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I have a generic list of items. Each item contains a DateTime field. I would like to find the newest item in the list using Linq in the most elegant and efficient way.

Elegance is more important than efficiency in my case, but doing this also in an efficient way would be nice.

Thank you.

After reading the answers: Here is the code (and the answer I liked):

using System.Collections.Generic;
using System.Linq;

class Item
{
    public Item Date { get; set; }
    public string Name { get; set; }
}

static void Main(string[] args)
{
    List<Item> items = CreateItems();
    Item newest;
    if (items.Count == 0)
        newest = null;
    else
        newest = items.OrderByDescending(item => item.Date).First();
}
share|improve this question
3  
could you show us an example of what you want. Also what do you mean when you say newest? – gideon May 30 '12 at 5:20
    
@gideon - I have added some code, Since the answer is so simple and elegant - I have also added it. – Tal Segal May 30 '12 at 9:15
    
Possible duplicate of stackoverflow.com/questions/914109/… – Steve Chambers Apr 25 '13 at 8:56
up vote 3 down vote accepted

For elegance, i would go by sorting the set based on the datetime field and returning the first item like:

set.OrderByDesc(x => x.DateTime)
   .FirstOrDefault();

This will create an in-memory representation of the sorted collection so efficiency is not that good. The most efficient solution for an unsorted set would be to loop over all items and save the newest. You can use linq for this by performing an aggregate operation which i find syntactically a mess.

Alternatively, you can store your items in a sorted collection like the SortedSet. This has a bit more complex insertion time 0(log2) instead of O(1) for most collections but it allows you to immidiatly sort on datetime and therefore selecting the newest item in O(1) rather than O(n).

share|improve this answer
    
Thank you. I marked it as the accepted answer because of the FirstOrDefault and the nice complexity explanation and alternatives. Cheers! – Tal Segal May 30 '12 at 6:09
    
Strange, I can not find the any OrderBy method for my Generic list... I'm using VS 2010 with .NetFW 4 Am I missing something? Did you mean that that I should implement the OrderBy with Sort ? – Tal Segal May 30 '12 at 6:57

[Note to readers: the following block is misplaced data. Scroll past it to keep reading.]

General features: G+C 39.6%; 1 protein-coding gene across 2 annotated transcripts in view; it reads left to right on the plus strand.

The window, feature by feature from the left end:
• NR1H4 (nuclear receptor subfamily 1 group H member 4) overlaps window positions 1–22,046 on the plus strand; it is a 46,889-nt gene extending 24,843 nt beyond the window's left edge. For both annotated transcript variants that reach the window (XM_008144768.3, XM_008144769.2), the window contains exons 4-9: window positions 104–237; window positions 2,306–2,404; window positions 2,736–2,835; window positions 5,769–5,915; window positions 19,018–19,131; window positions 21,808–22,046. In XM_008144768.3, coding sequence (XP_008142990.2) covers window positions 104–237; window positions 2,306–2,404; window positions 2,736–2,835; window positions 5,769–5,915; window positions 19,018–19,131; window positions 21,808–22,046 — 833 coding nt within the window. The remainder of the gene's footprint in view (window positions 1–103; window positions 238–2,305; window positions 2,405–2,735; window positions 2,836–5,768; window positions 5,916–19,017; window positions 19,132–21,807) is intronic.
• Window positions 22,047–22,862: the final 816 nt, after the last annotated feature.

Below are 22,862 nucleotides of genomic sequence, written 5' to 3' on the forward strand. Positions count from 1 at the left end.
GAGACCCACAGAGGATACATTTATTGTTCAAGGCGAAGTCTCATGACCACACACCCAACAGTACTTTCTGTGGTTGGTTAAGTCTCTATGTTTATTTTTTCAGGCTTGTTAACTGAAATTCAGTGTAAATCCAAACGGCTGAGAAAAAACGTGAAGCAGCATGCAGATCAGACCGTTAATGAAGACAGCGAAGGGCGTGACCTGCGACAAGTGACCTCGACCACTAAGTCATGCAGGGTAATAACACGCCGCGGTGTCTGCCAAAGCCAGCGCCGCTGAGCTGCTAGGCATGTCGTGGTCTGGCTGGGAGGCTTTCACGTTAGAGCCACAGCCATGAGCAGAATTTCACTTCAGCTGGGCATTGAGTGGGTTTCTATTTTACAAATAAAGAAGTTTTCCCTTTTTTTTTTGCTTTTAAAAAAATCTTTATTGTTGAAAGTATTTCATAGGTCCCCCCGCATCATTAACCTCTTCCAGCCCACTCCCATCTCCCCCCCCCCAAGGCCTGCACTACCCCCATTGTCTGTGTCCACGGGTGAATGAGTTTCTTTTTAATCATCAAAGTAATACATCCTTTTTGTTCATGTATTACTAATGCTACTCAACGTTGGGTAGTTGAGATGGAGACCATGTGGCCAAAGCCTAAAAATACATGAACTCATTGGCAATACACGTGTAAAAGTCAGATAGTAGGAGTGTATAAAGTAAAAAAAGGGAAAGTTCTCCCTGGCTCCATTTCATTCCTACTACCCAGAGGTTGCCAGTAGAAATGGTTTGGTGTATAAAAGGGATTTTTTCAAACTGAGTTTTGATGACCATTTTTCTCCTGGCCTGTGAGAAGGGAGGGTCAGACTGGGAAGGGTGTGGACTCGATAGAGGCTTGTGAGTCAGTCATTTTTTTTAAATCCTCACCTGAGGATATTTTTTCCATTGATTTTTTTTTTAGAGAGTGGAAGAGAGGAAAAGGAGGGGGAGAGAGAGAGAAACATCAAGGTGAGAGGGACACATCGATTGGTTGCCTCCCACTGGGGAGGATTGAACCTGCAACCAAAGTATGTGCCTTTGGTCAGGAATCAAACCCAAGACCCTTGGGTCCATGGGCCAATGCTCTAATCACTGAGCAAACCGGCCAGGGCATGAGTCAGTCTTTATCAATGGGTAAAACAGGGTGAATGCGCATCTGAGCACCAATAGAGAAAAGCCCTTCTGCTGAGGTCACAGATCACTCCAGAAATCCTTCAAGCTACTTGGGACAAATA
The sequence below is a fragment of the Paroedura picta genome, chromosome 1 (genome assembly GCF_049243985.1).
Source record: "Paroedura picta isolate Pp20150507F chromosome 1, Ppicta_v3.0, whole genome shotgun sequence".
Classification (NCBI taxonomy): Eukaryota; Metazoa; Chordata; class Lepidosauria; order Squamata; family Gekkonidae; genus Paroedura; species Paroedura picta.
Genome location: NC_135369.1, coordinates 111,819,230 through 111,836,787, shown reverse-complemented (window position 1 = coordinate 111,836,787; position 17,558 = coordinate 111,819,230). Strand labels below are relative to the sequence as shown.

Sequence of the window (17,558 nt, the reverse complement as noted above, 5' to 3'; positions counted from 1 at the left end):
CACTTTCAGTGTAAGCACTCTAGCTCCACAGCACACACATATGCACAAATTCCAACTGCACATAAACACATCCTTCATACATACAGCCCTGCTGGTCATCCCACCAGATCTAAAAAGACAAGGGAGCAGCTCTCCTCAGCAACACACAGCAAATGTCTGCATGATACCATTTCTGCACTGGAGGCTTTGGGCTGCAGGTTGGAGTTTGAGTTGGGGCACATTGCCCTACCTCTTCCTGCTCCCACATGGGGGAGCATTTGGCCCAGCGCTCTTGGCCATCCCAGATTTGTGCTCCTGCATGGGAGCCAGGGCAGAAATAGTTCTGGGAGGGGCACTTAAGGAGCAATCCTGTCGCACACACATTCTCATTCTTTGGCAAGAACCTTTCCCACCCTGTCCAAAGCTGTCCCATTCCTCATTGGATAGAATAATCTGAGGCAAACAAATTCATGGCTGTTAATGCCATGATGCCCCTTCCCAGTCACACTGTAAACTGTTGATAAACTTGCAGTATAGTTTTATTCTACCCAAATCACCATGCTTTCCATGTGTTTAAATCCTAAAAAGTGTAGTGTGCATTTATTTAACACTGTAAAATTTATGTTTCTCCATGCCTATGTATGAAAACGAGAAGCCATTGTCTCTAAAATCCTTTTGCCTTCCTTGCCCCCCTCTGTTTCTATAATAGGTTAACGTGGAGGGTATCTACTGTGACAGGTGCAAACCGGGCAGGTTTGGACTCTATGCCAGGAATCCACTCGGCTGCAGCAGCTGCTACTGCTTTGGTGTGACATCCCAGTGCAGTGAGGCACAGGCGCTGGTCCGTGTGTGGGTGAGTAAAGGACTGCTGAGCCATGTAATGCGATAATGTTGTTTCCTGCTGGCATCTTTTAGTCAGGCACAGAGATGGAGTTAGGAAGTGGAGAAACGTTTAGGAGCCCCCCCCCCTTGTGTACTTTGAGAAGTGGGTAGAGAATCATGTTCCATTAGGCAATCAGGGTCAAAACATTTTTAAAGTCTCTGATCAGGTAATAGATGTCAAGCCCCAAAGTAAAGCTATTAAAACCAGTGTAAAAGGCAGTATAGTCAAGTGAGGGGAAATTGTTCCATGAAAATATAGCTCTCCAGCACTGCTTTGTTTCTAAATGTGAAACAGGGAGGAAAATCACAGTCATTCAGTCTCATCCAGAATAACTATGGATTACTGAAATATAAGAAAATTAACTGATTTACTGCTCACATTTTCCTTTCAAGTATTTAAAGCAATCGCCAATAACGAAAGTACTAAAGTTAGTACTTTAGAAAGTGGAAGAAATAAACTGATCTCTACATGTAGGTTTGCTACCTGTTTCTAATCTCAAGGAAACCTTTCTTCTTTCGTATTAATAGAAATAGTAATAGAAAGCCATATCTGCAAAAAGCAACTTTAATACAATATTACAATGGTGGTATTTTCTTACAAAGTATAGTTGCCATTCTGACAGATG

@TalSegal - Sorry, the full method name is OrderByDescending ( msdn.microsoft.com/en-us/library/bb534855 ). You do need to target .NET 3.5 or higher in order to use it. – Polity May 30 '12 at 7:37
    
OK, Found my mistake, OrderByDescending is an extension method in System.Linq, all I was missing is a "using System.Linq" Thank you – Tal Segal May 30 '12 at 9:00

Most of the solutions so far have to completely sort the list first (via OrderByDescending), which is unnecessary and time consuming. What you want is Jon Skeet's MoreLinq MaxBy function. Source for MaxBy is on google code.

var newest = thelist.MaxBy(x => x.DateTimeField);
share|improve this answer
    
I guess this is the best answer (if you value performance), I did not choose it as the accepted answer because it involved using an additional code component and I stated in the question that performance was less critical. Thank you ! – Tal Segal May 30 '12 at 6:14

Try that:

var newItem = myList.OrderByDescending(item => item.yourDateTimeField).First();
share|improve this answer
    
this might return date only not record – Pranay Rana May 30 '12 at 5:27
    
You are right.. my bad – eyossi May 30 '12 at 5:29
1  
It's fairly inefficient to sort the whole list just in order to get a maximum. – JohnB May 30 '12 at 5:45
1  
In my humble opinion, sorting when it's unnecessary is the definition of inelegant – jb. May 30 '12 at 6:02
2  
That was unnecessary, if you will read it you can understand it... myList.OrderByDescending(item => item.yourDateTimeField).First() equals: myList => Order Descending => ByDateTimeField => TakeFirst... what is there to add? how it sorts the list? – eyossi May 30 '12 at 14:56

Try Aggregate, i.e. something like:

list.Aggregate (
    DateTime.MinValue,
    (lastOne, current) => current.GreaterThan (lastOne) ? current : lastOne
)

i.e. if your field is DateTimeField, you should write something like

list.Aggregate (
    null,
    (lastOne, current) => 
        (lastOne == null) ||
             current.DateTimeField.GreaterThan (lastOne.DateTimeField)
        ? current
        : lastOne
)
share|improve this answer
    
This looks promising but is giving me the following error: 'System.DateTime' does not contain a definition for 'GreaterThan' and no extension method 'GreaterThan' accepting a first argument of type 'System.DateTime' could be found (are you missing a using directive or an assembly reference?) ... Any suggestions? – Steve Chambers Apr 24 '13 at 16:33
    
Try, e.g., current > lastOne instead of current.GreaterThan (lastOne). – JohnB Apr 27 '13 at 8:49
    
Thanks, looks like that works. – Steve Chambers Apr 29 '13 at 8:34

try this one

 sortlist.OrderByDescending(a => a.timeStamp).First();
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